If you receive a negative decision regarding your claim, Social Services should send you a Form FP8 with the refusal notification. There is no time limit for your appeal but when you file your appeal Social Services must send you written confirmation (of your appeal) within 10 working days of receiving it. They must review the appeal and make a further decision within 21 days of receiving it. Social services will have internal medical assessors, usually O.T.s, scrutinising applications and must have other officers (independent from the original decision makers) scrutinising any appeal. Your appeal should, if necessary, set out again what you put in your original application. It should also address any wrong conclusions that the Council officers have drawn. If no information – or an inadequate amount of information - has been obtained from your GP or (if relevant) your consultant(s) then you should stress that the appeal officer must contact them for evidence.

You should also save any receipts for travel you make after March 31st 2002. Ideally, if a test case is won, people might successfully sue or claim against Hackney Council for unfair decisions, losses and damages.

Challenging a decision can be complex so it is recommended that you seek advice as soon as possible from DaRT, the Citizens Advice Bureau, Hackney’s Legal Advice Centre, or your local welfare rights unit.* It is also worth talking to your GP to see if s/he will support your case in writing. A report from a consultant may prove to be effective (difficult though we all know it is to get one!). * Yet to confirm which welfare agencies have the capacity to advise, are willing to do so and, most importantly, can competently do so.

Where to get advice and representation (see end section)

If you are outside the appeal period limit, your case might be reconsidered in certain circumstances, for example, if you can provide Hackney Council with new information about your ability to walk or drive.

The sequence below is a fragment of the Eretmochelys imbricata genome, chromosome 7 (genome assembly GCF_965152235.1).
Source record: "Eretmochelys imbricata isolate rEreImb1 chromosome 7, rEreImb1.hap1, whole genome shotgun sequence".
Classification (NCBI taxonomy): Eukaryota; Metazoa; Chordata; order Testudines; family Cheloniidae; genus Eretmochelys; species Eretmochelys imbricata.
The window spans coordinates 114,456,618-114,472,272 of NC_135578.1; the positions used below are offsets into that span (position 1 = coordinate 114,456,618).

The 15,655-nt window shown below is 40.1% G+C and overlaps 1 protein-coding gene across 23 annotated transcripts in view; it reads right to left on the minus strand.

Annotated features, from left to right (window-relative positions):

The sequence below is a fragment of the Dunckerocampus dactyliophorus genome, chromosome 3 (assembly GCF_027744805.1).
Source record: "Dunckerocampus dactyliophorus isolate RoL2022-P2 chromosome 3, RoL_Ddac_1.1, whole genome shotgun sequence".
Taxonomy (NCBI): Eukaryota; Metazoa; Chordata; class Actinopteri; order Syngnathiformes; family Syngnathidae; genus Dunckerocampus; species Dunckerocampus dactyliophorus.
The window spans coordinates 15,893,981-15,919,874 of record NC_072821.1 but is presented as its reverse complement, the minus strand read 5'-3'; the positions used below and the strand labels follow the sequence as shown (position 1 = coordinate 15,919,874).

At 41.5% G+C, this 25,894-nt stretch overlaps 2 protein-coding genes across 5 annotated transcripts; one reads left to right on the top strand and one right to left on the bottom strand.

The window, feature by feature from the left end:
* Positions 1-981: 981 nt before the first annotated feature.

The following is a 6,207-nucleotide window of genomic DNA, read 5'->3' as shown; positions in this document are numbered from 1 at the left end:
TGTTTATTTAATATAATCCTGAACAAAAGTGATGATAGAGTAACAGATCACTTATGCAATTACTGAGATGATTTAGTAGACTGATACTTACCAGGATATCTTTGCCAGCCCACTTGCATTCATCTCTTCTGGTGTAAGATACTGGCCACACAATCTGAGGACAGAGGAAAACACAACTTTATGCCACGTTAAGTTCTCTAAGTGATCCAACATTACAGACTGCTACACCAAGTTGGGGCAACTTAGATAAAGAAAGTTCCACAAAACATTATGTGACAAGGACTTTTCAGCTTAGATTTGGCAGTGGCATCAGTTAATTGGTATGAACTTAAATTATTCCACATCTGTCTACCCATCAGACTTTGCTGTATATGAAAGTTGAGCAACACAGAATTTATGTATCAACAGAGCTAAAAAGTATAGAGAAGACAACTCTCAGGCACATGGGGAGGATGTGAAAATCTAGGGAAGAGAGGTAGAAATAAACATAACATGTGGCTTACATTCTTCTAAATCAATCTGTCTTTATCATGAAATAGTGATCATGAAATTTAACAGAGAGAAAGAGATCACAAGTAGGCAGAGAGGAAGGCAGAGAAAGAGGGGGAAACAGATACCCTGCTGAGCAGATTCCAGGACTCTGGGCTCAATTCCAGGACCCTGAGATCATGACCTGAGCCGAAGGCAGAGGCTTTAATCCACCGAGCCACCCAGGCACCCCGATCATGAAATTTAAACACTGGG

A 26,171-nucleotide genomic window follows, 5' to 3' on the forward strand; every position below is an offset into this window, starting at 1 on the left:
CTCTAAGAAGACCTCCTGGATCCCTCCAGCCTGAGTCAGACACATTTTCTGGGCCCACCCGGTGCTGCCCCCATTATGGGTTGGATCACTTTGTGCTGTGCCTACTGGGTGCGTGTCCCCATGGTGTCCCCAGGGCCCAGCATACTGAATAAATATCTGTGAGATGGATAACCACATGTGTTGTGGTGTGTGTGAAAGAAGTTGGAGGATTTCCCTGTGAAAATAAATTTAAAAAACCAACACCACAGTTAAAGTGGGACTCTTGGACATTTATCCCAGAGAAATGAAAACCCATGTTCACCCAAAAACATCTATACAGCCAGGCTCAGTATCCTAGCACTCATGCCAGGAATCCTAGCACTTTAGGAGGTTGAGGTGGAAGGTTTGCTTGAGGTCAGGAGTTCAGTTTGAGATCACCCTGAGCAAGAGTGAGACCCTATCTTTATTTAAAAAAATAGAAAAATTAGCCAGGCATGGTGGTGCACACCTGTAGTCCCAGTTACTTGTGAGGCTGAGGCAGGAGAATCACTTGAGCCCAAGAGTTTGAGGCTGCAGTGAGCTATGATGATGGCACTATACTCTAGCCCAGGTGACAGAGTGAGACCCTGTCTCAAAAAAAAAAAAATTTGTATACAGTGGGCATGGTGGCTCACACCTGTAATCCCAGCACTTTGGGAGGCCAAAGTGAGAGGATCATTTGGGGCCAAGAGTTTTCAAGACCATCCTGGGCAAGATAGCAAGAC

About your illnesses or disabilities

Explain what is wrong with you. If you use the term 'ME' or ‘MS’ don't leave it just at that. You need to explain everything in more detail. For example, the following statements might be relevant, but don't use anything here that does not apply to you. You must be truthful as Hackney Council may check it out with your G.P.:

The effect of walking 100 metres with ME might be fatigue and pain affecting legs, feet. Inflammation of the tendons in all these areas, causing severe pain.

Musculo-skeletal regional pain disorder affecting feet, legs, shoulders, neck and back

Trapped nerves causing severe pain when moving neck, arms, left leg, right leg, etc

Remember to list all your disabilities and all the medication you take where the side effects adversely affect your mobility or your ability to drive, even if you only take them when you really need them, including the strength and frequency of the dose. They do not have to be the drugs your G.P. prescribes.

Hackney Council’s questionnaire asks for a report from a hospital consultant (telling them about your illness or impairment). If you've seen lots of G.P.s, hospital doctors, O.T.s or specialists, list them all on a separate piece of paper and attach it to your reply. If possible include their names, specialism, address, and telephone number, plus the dates you saw them. It all helps! If you have any letters from them giving a diagnosis for your condition, send a copy off with your reply.

Some insight into “Severe Discomfort”:

“Discomfort” can mean either pain or breathlessness. Extreme fatigue and stress may also may be taken into account. It has been accepted that discomfort is subjective and that some people have higher pain thresholds than others.

You may need to show that you experience severe discomfort.

When deciding what discomfort you experience when walking the following factors may be taken into account-

The distance over which you can walk without experiencing severe discomfort.

The speed at which you can walk

The length of time for which you can walk

The manner in which you can walk

You may need to show that you experience severe discomfort even when using your artificial aid. It does not matter whether the severe discomfort occurs at the time of your walk or later. What counts is that the discomfort is a direct result of your attempt to walk.

Where you live and whether or not you work should not taken into account.

Why you may not be able to drive:

There are many reasons why you might be refused a licence to drive a motor vehicle. It is worth checking to see if your condition fits into any of these categories. Again, to make the Act easier to implement, the DETR guidance states that it is not a condition of entitlement that the disabled person should have to apply for and be refused a driving license – “which would be unduly burdensome for everyone involved”. Yet again, Hackney Council has twisted the guidance to meet its own perverse aims.

There are many reasons you might be refused a licence to drive: